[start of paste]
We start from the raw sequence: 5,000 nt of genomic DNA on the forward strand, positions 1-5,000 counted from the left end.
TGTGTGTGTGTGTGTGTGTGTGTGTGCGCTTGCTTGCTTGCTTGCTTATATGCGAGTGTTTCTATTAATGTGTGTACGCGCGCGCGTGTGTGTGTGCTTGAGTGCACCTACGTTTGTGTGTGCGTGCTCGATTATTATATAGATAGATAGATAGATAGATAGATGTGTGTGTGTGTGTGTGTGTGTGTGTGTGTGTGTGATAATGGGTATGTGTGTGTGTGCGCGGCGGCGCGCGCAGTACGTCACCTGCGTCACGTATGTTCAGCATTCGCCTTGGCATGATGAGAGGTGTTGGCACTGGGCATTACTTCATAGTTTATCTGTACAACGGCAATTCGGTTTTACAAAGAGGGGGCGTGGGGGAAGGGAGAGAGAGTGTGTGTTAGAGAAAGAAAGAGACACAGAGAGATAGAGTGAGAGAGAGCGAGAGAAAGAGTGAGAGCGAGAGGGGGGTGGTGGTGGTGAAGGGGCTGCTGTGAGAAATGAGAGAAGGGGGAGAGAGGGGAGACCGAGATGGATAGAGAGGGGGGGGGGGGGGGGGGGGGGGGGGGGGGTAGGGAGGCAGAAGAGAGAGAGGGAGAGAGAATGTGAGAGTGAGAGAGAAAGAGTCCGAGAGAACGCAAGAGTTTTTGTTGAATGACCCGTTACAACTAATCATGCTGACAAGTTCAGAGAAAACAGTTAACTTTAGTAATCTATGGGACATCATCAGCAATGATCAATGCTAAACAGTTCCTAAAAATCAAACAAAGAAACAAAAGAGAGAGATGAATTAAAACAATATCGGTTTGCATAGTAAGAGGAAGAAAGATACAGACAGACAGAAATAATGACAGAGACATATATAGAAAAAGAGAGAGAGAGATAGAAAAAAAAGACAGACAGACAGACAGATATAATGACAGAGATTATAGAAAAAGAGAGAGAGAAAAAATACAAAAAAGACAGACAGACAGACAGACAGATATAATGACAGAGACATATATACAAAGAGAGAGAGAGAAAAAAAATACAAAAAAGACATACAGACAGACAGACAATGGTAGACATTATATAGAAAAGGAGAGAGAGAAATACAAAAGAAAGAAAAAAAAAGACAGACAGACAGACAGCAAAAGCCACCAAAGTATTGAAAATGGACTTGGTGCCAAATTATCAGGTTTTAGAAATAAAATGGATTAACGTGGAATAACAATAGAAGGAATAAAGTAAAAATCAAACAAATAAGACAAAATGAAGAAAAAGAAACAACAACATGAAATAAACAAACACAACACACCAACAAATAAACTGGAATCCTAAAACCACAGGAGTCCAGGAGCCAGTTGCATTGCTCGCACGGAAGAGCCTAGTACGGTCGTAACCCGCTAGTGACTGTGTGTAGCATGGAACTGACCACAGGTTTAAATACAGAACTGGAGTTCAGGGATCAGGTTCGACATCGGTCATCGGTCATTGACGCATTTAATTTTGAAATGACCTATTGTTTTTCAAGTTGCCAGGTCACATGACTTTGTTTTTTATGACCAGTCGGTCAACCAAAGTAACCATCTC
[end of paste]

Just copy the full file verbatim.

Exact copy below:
We start from the raw sequence: 5,000 nt of genomic DNA on the forward strand, positions 1-5,000 counted from the left end.
TGTGTGTGTGTGTGTGTGTGTGTGTGCGCTTGCTTGCTTGCTTGCTTATATGCGAGTGTTTCTATTAATGTGTGTACGCGCGCGCGTGTGTGTGTGCTTGAGTGCACCTACGTTTGTGTGTGCGTGCTCGATTATTATATAGATAGATAGATAGATAGATAGATGTGTGTGTGTGTGTGTGTGTGTGTGTGTGTGTGTGATAATGGGTATGTGTGTGTGTGCGCGGCGGCGCGCGCAGTACGTCACCTGCGTCACGTATGTTCAGCATTCGCCTTGGCATGATGAGAGGTGTTGGCACTGGGCATTACTTCATAGTTTATCTGTACAACGGCAATTCGGTTTTACAAAGAGGGGGCGTGGGGGAAGGGAGAGAGAGTGTGTGTTAGAGAAAGAAAGAGACACAGAGAGATAGAGTGAGAGAGAGCGAGAGAAAGAGTGAGAGCGAGAGGGGGGTGGTGGTGGTGAAGGGGCTGCTGTGAGAAATGAGAGAAGGGGGAGAGAGGGGAGACCGAGATGGATAGAGAGGGGGGGGGGGGGGGGGGGGGGGGGGGGGGTAGGGAGGCAGAAGAGAGAGAGGGAGAGAGAATGTGAGAGTGAGAGAGAAAGAGTCCGAGAGAACGCAAGAGTTTTTGTTGAATGACCCGTTACAACTAATCATGCTGACAAGTTCAGAGAAAACAGTTAACTTTAGTAATCTATGGGACATCATCAGCAATGATCAATGCTAAACAGTTCCTAAAAATCAAACAAAGAAACAAAAGAGAGAGATGAATTAAAACAATATCGGTTTGCATAGTAAGAGGAAGAAAGATACAGACAGACAGAAATAATGACAGAGACATATATAGAAAAAGAGAGAGAGAGATAGAAAAAAAAGACAGACAGACAGACAGATATAATGACAGAGATTATAGAAAAAGAGAGAGAGAAAAAATACAAAAAAGACAGACAGACAGACAGACAGATATAATGACAGAGACATATATACAAAGAGAGAGAGAGAAAAAAAATACAAAAAAGACATACAGACAGACAGACAATGGTAGACATTATATAGAAAAGGAGAGAGAGAAATACAAAAGAAAGAAAAAAAAAGACAGACAGACAGACAGCAAAAGCCACCAAAGTATTGAAAATGGACTTGGTGCCAAATTATCAGGTTTTAGAAATAAAATGGATTAACGTGGAATAACAATAGAAGGAATAAAGTAAAAATCAAACAAATAAGACAAAATGAAGAAAAAGAAACAACAACATGAAATAAACAAACACAACACACCAACAAATAAACTGGAATCCTAAAACCACAGGAGTCCAGGAGCCAGTTGCATTGCTCGCACGGAAGAGCCTAGTACGGTCGTAACCCGCTAGTGACTGTGTGTAGCATGGAACTGACCACAGGTTTAAATACAGAACTGGAGTTCAGGGATCAGGTTCGACATCGGTCATCGGTCATTGACGCATTTAATTTTGAAATGACCTATTGTTTTTCAAGTTGCCAGGTCACATGACTTTGTTTTTTATGACCAGTCGGTCAACCAAAGTAACCATCTC